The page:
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Postby video » Sun Jan 16, 2005 5:44 am

Ghen wrote:Clinton was impeached for lying. not getting a blow job, no matter where it happened.



lying about what? then,
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Postby trexntx » Sun Jan 16, 2005 6:39 am

video wrote:
Ghen wrote:Clinton was impeached for lying. not getting a blow job, no matter where it happened.



lying about what? then,


Lying about something anybody would have lied about and something that he should not have been asked in the first place.

But it's alright for Bush to "mislead" or "misinform" or whatever you want to call it to lead us into war in Iraq if I get the gist of what I hear and read.

And now he is doing it again in an attempt to leave some sort of a "domestic" legacy to his presidency by "fixing" social security.

Here is the lie straight from his lips.

"As a matter of fact, by the time today's workers who are in their mid-20's begin to retire, the system will be bankrupt. So if you're 20 years old, in your mid-20's, and you're beginning to work, I want you to think about a Social Security system that will be flat bust, bankrupt, unless the United States Congress has got the willingness to act now. And that's what we're here to talk about, a system that will be bankrupt."


Sorry to burst the bubble, but that is NOT a matter of fact.

Here is the reality.

According to the experts and those who know, the system will not be bankrupt or flat bust in 2042 or even 2052. So why is the president claiming that it will be bust by 2018 if we don't do something now? According to the Congressional Budget Office, we will be able to rely on the fund until 2052 and after that will still be able to pay 81% of scheduled benefits. That is with NO changes to the current system.

So here we go. Are the people that Bush claims "ratified" his approach to Iraq by reelecting him going to buy this load as well?

Wake up people.... try opening your eyes and stop ignoring what is uncomfortable to admit. Reality is reality, tilting at windmills is fiction.

I can only shake my head in dismay. Once again Chicken Little says the sky is falling.
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Postby tedybear » Sun Jan 16, 2005 8:14 am

President Bush has made it clear that reforming Social Security is one of his top priorities for his second term. Battle lines are forming among supporters and opponents of his proposal to allow younger workers to invest privately a portion of their Social Security taxes through individual accounts. At times the debate can seem mind-numbingly complex, full of arcane actuarial terms and competing claims about insolvency and rates of return.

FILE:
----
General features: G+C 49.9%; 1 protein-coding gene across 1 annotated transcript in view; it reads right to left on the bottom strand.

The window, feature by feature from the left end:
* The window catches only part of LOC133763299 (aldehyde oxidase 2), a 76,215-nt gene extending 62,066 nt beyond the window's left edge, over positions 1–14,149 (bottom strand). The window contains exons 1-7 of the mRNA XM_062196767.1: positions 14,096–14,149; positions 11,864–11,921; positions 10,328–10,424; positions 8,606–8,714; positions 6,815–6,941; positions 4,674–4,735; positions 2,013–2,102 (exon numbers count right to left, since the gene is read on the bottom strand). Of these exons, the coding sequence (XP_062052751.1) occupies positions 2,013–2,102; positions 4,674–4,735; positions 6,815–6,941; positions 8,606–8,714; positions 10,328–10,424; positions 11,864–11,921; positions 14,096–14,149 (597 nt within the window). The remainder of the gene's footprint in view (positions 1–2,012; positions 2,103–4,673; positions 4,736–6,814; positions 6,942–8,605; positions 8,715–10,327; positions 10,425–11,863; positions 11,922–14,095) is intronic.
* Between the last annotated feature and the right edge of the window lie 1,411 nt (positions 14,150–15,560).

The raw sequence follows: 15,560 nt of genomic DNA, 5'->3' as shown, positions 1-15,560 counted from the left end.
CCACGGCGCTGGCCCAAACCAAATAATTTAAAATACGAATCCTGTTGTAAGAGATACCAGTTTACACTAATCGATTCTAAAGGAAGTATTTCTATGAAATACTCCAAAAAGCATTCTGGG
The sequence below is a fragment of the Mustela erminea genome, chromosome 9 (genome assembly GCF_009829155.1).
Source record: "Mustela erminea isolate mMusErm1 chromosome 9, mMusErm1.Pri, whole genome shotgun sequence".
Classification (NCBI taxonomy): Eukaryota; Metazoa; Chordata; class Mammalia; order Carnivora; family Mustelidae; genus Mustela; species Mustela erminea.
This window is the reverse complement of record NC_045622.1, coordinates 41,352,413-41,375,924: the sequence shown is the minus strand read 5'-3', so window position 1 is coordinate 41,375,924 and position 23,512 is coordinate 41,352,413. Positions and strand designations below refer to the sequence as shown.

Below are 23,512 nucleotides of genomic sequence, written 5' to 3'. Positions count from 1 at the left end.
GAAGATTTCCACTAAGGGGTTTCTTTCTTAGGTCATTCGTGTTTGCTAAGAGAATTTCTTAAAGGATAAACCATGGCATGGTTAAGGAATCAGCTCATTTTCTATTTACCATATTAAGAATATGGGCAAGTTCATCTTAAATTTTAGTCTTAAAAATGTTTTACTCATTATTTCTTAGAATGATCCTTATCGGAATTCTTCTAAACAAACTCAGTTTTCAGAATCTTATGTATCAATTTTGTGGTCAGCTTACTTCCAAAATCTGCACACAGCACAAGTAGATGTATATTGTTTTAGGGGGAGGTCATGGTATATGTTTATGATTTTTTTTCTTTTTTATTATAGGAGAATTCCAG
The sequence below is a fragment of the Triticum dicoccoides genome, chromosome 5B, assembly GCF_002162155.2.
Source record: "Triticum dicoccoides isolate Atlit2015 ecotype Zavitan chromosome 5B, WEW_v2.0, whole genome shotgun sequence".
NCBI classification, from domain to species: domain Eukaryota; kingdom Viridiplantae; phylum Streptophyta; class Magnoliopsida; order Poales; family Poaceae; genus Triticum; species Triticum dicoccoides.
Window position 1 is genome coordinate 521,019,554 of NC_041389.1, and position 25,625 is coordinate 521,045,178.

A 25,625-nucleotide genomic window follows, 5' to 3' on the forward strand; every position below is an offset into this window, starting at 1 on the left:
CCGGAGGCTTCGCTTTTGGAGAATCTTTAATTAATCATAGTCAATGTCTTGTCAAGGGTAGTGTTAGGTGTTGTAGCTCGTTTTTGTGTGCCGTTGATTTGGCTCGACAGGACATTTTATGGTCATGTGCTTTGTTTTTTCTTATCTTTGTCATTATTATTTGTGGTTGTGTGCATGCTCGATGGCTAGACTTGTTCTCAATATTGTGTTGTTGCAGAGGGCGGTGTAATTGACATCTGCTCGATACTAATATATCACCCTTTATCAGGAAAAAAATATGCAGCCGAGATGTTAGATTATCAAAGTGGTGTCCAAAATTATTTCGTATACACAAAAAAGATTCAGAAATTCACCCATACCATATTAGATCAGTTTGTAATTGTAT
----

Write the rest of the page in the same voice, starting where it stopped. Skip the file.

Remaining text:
But underneath all the noise, there are only a few things that Americans need to know in order to understand the Social Security crisis.

First, the current Social Security system is what is known as a "pay-as-you-go" system. It is not a savings or investment system, but a simple transfer from workers to retirees. The payroll taxes from each generation of workers are not saved or invested for that generation's retirement, but are used to pay benefits for those already retired. The current generation of workers must then hope that when their retirement comes, the next generation of workers will pay the taxes to support their benefits, and so on.

Obviously, a pay-as-you-go system is very sensitive to the number of people paying in versus the number of people collecting benefits. In other words, the ratio of workers to retirees is crucial to the financing of the current system.

The current worker-to-retiree demographics in the United States spell trouble for Social Security and its ability to keep up with its promised benefits. People are having smaller families resulting in fewer new workers paying taxes into Social Security. And seniors are living longer and collecting benefits for many more years. Add to this the fact that the Baby Boom generation is about to retire and you end up with far, far fewer workers than retirees than when Social Security started.

In 1950, there were 16 workers paying taxes into the system for every retiree who was taking benefits out of it. Today, there are a little more than three. By the time the baby boomers retire, there will be just two workers who will have to pay all the taxes to support every one retiree.

Fewer workers for more retirees mean each worker bears an increasing financial burden to pay the benefits that Social Security has promised. The original Social Security tax was just 2 percent on the first $3,000 that a worker earned, a maximum tax of $60 per year. By 1960, payroll taxes had risen to 6 percent. Today's workers pay a payroll tax of 12.4 percent.

It is going to get much worse. In order to continuing funding retiree benefits, the payroll tax will have to be raised to more than 18 percent. That's nearly a 50 percent increase.

Let's look at that financial burden another way. The Social Security payroll tax is already 12.4 percent of wages, or one eighth of a worker's total annual wages. It is the biggest tax the average household must pay. Roughly 80 percent of American families pay more in Social Security taxes than they do in federal income taxes.

Despite that already huge tax burden, the payroll tax will have to be increased by nearly half in order to continue paying Social Security benefits. That's a terrible burden to impose on our children and grandchildren.

The only way out of this problem is to change Social Security from a pay-as-you-go model to a system based on savings and investment. That is why President Bush wants to allow younger workers to begin saving some of their Social Security taxes. Those who disagree have an obligation to tell the rest of us how they would deal with the grim demographic reality.



http://www.socialsecurity.org/pubs/arti ... 50114.html

http://www.ssa.gov/OACT/TR/TR03/II_project.html